By Anna Young
A group of environmentalists gathered in Peekskill Sunday afternoon commemorating the seventh anniversary of the nuclear tragedy in Fukushima, Japan and cautioning if Indian Point could be next.
Throughout the five-hour ceremony, members of the Indian Point Safe Energy Coalition (IPSEC) sang songs, gathered in prayer and raised awareness to the possible effects radiation exposure could have on the more than 20 million people who live within the plant’s 50-mile radius in the event of an explosion.
On March 11, 2011, a devastating tsunami and earthquake in Fukushima disabled the power supply and cooling of three reactors causing a nuclear accident that released radioactive materials into the environment.
“When people think about the chance of a nuclear accident it seems very abstract, but when those things happen it’s devastating,” said Peekskill resident and cancer researcher Courtney Williams. “We have a community here that has seen the worst, and this is our warning call to make sure that we seize this opportunity to address the decommissioning process and make our communities as safe as possible.”
Despite the projected 2021 closing of Indian Point, activists stressed that more than 2,700 tons of irradiated fuel rods stored indefinitely on-site is higher than the radioactive waste the was in all the fuel pools at Fukushima when the three nuclear reactors failed.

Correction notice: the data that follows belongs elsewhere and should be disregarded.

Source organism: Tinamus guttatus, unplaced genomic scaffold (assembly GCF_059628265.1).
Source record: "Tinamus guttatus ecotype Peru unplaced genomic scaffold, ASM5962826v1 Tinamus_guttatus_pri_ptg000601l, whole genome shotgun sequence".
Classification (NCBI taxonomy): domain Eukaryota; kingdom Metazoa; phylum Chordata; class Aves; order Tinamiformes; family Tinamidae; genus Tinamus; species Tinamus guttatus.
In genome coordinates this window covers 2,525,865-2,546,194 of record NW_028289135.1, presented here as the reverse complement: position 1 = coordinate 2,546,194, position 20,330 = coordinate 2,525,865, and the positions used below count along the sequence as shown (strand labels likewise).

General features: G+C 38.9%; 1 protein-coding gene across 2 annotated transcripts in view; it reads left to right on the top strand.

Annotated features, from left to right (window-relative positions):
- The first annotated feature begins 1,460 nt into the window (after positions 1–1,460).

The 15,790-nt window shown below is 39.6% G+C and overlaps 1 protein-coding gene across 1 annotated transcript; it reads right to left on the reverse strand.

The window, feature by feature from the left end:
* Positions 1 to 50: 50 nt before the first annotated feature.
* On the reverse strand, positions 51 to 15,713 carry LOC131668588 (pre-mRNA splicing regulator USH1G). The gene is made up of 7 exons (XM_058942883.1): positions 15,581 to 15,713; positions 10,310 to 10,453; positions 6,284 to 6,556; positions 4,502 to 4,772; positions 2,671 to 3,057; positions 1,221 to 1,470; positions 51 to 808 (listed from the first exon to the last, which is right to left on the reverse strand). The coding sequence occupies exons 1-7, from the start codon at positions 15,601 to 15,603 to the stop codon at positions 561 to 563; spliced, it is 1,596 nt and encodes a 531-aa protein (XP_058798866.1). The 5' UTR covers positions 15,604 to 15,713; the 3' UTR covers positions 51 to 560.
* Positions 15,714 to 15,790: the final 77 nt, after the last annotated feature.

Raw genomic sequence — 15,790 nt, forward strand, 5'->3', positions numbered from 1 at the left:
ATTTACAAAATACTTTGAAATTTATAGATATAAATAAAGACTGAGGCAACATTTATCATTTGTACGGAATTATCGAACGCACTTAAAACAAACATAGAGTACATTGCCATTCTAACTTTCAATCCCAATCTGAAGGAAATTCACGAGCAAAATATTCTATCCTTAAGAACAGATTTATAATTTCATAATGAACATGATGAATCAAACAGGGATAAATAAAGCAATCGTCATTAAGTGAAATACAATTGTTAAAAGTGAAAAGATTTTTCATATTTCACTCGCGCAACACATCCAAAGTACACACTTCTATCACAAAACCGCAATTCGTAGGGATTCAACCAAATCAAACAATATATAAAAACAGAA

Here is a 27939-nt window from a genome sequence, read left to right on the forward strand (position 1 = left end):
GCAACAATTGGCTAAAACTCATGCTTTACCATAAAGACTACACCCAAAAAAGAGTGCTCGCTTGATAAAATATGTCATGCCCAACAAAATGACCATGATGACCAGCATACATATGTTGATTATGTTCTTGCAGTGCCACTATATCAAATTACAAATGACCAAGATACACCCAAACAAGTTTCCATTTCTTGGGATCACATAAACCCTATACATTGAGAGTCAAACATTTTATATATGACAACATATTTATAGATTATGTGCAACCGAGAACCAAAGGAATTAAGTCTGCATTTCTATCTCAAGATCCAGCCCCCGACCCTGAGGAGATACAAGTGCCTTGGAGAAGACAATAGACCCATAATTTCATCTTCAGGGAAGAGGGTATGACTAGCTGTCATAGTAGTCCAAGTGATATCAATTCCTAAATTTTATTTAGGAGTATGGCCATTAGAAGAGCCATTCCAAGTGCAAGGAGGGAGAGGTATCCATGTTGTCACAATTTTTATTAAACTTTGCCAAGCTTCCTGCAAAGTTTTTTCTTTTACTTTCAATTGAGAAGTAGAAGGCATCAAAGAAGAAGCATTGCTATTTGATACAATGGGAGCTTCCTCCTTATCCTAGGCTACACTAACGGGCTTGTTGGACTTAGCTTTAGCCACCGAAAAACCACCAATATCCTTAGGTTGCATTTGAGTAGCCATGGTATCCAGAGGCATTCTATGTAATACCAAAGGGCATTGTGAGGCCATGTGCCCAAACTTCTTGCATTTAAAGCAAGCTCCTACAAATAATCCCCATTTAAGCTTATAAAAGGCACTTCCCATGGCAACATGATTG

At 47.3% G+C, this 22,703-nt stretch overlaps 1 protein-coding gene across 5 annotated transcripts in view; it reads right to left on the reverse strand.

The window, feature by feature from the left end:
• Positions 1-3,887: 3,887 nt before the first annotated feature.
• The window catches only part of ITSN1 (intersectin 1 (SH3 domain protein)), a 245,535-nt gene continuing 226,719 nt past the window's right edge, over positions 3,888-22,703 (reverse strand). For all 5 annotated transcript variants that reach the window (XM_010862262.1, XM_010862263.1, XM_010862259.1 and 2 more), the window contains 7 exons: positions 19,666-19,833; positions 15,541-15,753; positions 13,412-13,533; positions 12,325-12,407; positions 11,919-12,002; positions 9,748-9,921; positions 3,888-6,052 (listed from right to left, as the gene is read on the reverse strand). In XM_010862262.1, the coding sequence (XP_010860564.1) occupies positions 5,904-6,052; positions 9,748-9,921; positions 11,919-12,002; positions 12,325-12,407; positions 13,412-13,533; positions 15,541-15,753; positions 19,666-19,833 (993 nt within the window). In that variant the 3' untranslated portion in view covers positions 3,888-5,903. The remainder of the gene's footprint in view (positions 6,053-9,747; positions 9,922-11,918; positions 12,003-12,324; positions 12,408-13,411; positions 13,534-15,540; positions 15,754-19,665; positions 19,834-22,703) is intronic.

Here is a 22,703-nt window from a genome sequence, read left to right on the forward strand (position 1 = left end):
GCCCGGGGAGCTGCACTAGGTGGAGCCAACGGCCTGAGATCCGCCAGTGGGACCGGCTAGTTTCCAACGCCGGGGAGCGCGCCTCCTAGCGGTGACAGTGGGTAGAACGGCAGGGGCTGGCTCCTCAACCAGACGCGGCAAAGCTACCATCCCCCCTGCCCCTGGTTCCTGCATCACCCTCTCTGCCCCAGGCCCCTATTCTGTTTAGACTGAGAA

Williams added that closing Indian Point doesn’t eliminate any risk because of the high-pressure transmission gas pipelines underneath the 40-years’ worth of irradiated spent fuel at the Buchanan property. She stressed the importance of understanding the potential risks the pipeline poses adding how Gov. Andrew Cuomo needs to release the risk assessment he ordered on the Enbridge/Spectra AIM pipeline two years ago.
“Shutting down the plant doesn’t solve our problem, but it does give us an opportunity to make our community as safe as possible,” she said. “But we need the risk assessment so that we can put that stored waste in a safer location so that spent fuel fire doesn’t happen.”
Hiroko Aihara, a Fukushima native, explained that more than 50,000 residents continue to evacuate the area due to radiation contamination. She said that Fukushima still hasn’t recovered from their “severe” accident and people continue to suffer.
She added how many lost their homes and wildlife died off due to the contamination. And while her health remains intact, some of her friends were diagnosed with cancer because of the meltdown. The government isn’t concerned about the radiation, but the local people really want to continue to study their health, she said.
“Radiation we couldn’t see and couldn’t smell. It’s invisible,” she said. “I want to ask the Indian Point people to please consider what happened after our nuclear plant accident. Let’s prepare for the next disaster or ask them to choose renewable energy.”
To ensure public safety, the IPSEC want to establish a Citizens Oversight Board to oversee the Indian Point decommissioning process. If approved and funded by the New York State legislature, the board would include members from IPSEC, Hudson River Sloop Clearwater, Stop the Algonquin Pipeline Expansion (SAPE), and other stakeholders familiar with Indian Point, with access to nuclear experts.